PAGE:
My aim was to hear individuals' stories and to embed their words in a social context in order to understand this historically oppressed group. Consistent with community-based participatory research, my work is informed by the principle of epistemic privilege of community members in which their critical insights are recognized as authoritative on the basis of their authentic and personal knowledge. (6) Highlighting refugee voices counteracts the tendency to construct refugees as of a universal kind--victims instead of actors engaged at a particular juncture with history. But refugees are the best experts of their situations, and when their experiences are discounted or regarded as untrustworthy, they are rendered speechless. (7) Their experience is depoliticized, even as it conveys crucial narratives of political, historical, and cultural practices on which refugee aid programs and determination decisions are made. For this reason, research must reserve a central forum for refugees' voices.
In Canada, several researchers have respected this approach. While diverging in emphasis, conclusions affirm refugees' productive capacities. Omidvar and Wagner dedicate their exclusive purpose to thirty refugees' stories covering the fullest range of experiences. (8) Lacroix's eight interview participants in Montreal describe rebuilding their identity out of the stigma, material hardship, loss of status, and subjection to state intervention that they experience. (9) Interviews with ten asylum-seekers in Montreal led Manjikian to affirm refugees' agency as they create meaningful lives on their own terms. (10) Freund shows how the fifty-three refugees in Winnipeg from he obtained oral histories make "home along the journey." Their tethers are just as likely to be to kin or to the local as they are to be the nation. (11) In his field research on Romani refugees in Toronto, Acuna discusses interviews with two individuals and discovers that "resilience can very well mean the capacity of starting anew." (12) A few European authors have captured some Romani refugees' voices about reasons for migration to Canada, work, and challenges to settlement. (13)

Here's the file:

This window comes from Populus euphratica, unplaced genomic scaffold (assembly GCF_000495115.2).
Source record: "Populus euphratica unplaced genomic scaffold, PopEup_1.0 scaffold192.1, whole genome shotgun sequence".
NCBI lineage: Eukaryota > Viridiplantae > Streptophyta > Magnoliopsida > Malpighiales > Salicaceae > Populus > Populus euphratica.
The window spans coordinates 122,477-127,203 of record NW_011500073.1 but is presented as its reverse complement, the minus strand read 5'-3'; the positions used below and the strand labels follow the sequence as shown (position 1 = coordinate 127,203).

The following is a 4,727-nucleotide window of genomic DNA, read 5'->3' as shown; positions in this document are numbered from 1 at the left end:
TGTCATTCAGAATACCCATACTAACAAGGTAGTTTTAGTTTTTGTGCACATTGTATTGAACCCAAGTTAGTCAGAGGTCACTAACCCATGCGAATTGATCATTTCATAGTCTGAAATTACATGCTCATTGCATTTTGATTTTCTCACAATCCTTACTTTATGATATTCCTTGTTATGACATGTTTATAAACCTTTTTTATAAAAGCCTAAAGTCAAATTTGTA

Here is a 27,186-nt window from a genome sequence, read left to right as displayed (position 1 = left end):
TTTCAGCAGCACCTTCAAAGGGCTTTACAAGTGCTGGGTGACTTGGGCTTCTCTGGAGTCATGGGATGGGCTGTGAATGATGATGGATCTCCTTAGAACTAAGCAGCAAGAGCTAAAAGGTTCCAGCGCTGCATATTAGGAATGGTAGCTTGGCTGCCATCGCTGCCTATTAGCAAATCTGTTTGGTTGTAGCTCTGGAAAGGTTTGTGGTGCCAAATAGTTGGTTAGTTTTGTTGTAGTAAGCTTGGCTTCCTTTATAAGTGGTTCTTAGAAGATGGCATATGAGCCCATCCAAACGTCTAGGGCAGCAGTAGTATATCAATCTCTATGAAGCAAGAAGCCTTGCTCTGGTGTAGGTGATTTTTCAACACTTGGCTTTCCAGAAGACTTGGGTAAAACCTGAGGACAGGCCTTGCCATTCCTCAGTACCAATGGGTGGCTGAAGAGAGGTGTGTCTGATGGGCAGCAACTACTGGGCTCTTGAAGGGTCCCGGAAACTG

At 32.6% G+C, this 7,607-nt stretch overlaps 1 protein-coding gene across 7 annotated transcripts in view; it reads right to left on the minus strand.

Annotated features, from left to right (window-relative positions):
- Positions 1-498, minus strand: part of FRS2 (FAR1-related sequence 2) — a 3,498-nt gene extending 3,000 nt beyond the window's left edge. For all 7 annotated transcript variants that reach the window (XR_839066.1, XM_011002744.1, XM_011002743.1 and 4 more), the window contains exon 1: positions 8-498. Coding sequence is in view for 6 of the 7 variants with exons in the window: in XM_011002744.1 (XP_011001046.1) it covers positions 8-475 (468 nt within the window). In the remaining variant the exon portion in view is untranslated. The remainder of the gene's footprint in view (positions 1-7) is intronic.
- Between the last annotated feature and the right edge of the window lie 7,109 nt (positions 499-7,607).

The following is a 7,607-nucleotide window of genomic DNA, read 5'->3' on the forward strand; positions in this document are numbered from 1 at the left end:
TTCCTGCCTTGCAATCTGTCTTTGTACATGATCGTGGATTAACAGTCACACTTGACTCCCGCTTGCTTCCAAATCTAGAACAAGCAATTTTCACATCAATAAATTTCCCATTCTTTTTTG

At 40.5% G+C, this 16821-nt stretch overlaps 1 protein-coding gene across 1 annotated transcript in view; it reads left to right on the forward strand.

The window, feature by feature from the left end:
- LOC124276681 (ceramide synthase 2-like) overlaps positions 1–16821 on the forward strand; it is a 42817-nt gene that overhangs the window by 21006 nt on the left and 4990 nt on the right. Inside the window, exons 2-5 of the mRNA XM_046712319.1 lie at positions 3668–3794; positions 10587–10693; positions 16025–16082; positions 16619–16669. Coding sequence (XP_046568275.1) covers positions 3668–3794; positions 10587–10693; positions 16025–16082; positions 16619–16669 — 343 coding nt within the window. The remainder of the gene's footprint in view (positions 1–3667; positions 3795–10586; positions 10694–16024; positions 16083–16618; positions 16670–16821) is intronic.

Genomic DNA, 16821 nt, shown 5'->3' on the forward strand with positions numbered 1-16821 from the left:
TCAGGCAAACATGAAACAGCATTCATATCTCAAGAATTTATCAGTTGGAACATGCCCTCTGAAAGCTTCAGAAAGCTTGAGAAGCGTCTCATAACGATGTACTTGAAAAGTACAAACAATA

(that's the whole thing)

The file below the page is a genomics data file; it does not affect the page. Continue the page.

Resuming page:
Interview participants entrusted me with memories "overwhelmed by occurrences that have not settled into understanding ... events in excess of [my] frames of reference." (14) Stories I heard of life in Europe--homes set aflame, gang rape, a child deliberately attacked by a dog--taxed my capacity to theorize this knowledge. Encouraged by critical race sociologist David Theo Goldberg, I sought to sustain an "openness to the deep and abiding influences of those deemed Other ... and being moved by the positions and ideas of those who have been marginalized." (15) Against the disturbing backdrop of their transnational encounters, their narratives of resilience and optimism are a testament to strength in adversity. The specific nature of this adversity can be learned by examining two sets of conditions for Romani refugee claimants. One is located in CEE in the form of persecution propelling their migration outward. The second is located in Canada in the form of policy changes oriented against asylum-seekers in general, and sometimes against the Roma specifically. Each of these sites is explored in the next sections.
Conditions in Europe
For the Roma, state socialism in CEE was both beneficial and costly. The Roma's socioeconomic status improved with assured employment, housing, and education, but formal equality was granted at the expense of cultural assimilation. Along with centralized states' increased social and political control over them, (16) kinship ties were weakened and traditional crafts were lost. (17) The Roma's manner of life was regarded as divergent from socialist ideals. Soviet leaders implemented programs to suppress it by putting the Roma to work on the socialist production line or as unskilled workers in industry. As a consequence, the entrepreneurship and versatility that had been the Roma's conventional means of subsistence was extinguished. When...